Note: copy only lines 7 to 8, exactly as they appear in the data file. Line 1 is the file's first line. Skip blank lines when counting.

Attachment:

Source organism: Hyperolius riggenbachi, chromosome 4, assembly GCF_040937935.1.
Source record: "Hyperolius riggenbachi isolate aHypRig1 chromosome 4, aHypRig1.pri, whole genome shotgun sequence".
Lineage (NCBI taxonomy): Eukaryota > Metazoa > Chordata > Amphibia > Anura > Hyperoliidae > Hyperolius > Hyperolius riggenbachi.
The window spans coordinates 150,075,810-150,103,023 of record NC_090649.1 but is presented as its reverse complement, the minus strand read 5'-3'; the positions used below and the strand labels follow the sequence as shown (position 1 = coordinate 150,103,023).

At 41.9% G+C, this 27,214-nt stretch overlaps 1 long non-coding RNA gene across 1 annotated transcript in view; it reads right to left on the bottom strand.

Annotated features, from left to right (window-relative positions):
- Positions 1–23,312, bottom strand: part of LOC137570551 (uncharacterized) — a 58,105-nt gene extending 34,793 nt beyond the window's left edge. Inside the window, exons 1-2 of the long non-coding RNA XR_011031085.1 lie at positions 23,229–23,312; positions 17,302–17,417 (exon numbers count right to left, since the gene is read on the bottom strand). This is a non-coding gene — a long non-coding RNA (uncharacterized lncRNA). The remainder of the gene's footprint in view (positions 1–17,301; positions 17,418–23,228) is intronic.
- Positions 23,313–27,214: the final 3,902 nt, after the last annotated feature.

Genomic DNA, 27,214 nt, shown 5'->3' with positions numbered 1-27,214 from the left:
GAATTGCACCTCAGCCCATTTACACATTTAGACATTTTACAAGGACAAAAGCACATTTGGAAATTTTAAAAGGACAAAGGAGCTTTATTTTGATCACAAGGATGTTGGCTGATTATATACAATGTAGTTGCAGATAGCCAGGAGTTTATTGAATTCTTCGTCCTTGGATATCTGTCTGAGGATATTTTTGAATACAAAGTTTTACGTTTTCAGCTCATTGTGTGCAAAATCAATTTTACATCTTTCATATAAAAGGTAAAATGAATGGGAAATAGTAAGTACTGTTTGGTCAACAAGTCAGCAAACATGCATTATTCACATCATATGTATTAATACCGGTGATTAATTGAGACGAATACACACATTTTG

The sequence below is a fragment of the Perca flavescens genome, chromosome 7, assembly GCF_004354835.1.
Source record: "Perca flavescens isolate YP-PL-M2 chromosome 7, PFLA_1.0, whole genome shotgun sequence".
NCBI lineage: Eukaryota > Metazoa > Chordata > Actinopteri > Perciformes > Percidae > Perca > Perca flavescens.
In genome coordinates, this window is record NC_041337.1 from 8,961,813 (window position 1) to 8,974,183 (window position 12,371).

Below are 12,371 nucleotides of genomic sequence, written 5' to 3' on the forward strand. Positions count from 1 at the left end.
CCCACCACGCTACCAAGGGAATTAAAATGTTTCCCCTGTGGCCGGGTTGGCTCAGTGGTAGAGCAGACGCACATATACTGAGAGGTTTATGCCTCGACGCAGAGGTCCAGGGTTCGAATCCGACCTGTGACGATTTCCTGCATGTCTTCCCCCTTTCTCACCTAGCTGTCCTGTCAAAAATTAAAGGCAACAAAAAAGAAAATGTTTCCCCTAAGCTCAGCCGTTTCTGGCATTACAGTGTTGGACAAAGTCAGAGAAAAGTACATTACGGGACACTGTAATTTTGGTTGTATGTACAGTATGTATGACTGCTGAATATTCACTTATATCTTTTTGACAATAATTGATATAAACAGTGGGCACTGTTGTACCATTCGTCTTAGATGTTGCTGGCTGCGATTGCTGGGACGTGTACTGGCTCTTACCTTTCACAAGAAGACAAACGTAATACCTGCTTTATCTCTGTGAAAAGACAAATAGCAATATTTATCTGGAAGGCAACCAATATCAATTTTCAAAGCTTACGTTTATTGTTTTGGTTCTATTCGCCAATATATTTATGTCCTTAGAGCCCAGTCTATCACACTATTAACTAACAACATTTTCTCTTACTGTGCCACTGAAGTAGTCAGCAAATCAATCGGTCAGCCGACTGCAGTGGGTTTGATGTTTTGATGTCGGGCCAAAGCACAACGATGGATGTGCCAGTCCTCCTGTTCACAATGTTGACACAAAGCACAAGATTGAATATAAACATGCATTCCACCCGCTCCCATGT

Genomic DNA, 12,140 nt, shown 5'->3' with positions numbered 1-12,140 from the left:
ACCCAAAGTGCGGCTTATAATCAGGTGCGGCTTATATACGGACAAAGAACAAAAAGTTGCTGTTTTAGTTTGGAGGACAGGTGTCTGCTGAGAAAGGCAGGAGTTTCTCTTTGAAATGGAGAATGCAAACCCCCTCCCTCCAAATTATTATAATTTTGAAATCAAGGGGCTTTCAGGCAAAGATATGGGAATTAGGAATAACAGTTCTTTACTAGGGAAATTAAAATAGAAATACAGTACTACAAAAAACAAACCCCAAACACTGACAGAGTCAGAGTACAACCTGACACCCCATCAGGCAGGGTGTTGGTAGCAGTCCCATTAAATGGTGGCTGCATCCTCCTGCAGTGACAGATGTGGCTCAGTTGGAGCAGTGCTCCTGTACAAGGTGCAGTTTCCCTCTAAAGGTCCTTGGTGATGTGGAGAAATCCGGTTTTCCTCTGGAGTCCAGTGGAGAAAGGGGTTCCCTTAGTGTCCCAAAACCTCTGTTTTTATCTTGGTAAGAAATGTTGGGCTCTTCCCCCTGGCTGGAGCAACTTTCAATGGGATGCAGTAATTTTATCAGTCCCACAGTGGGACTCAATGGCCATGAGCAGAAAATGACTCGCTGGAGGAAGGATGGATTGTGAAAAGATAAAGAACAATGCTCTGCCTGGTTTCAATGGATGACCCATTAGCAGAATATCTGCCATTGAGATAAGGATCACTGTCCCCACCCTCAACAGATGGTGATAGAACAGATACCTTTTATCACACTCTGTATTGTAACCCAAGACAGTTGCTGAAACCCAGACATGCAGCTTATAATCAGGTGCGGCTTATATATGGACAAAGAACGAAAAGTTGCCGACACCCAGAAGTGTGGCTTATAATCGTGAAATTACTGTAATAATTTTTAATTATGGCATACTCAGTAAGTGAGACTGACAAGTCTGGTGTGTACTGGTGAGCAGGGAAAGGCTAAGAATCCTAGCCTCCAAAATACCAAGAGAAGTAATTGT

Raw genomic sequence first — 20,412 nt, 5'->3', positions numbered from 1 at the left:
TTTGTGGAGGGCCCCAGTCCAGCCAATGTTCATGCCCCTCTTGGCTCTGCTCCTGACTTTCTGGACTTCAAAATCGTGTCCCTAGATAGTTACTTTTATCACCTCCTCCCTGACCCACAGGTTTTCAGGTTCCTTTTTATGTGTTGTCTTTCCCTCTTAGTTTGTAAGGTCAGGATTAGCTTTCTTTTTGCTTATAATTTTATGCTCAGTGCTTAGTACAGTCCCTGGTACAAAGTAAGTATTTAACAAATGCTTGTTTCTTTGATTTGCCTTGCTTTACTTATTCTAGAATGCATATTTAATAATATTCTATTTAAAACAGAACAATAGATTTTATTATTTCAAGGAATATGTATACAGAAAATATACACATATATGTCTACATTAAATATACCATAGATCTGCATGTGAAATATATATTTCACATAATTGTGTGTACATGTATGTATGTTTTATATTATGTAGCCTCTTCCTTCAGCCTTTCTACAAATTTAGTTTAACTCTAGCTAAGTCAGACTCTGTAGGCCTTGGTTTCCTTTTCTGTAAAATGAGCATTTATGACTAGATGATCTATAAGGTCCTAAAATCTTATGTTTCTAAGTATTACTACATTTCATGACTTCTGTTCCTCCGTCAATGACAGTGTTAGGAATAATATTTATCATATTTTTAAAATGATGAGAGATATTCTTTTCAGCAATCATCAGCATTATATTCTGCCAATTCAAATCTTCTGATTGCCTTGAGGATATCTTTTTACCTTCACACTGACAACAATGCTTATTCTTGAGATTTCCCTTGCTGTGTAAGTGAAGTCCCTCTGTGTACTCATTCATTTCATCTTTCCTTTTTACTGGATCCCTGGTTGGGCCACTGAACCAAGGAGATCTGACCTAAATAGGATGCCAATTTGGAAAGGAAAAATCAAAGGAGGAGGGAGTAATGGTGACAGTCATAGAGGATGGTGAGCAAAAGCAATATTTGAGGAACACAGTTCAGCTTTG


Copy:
- Positions 1–23,312, bottom strand: part of LOC137570551 (uncharacterized) — a 58,105-nt gene extending 34,793 nt beyond the window's left edge. Inside the window, exons 1-2 of the long non-coding RNA XR_011031085.1 lie at positions 23,229–23,312; positions 17,302–17,417 (exon numbers count right to left, since the gene is read on the bottom strand). This is a non-coding gene — a long non-coding RNA (uncharacterized lncRNA). The remainder of the gene's footprint in view (positions 1–17,301; positions 17,418–23,228) is intronic.
- Positions 23,313–27,214: the final 3,902 nt, after the last annotated feature.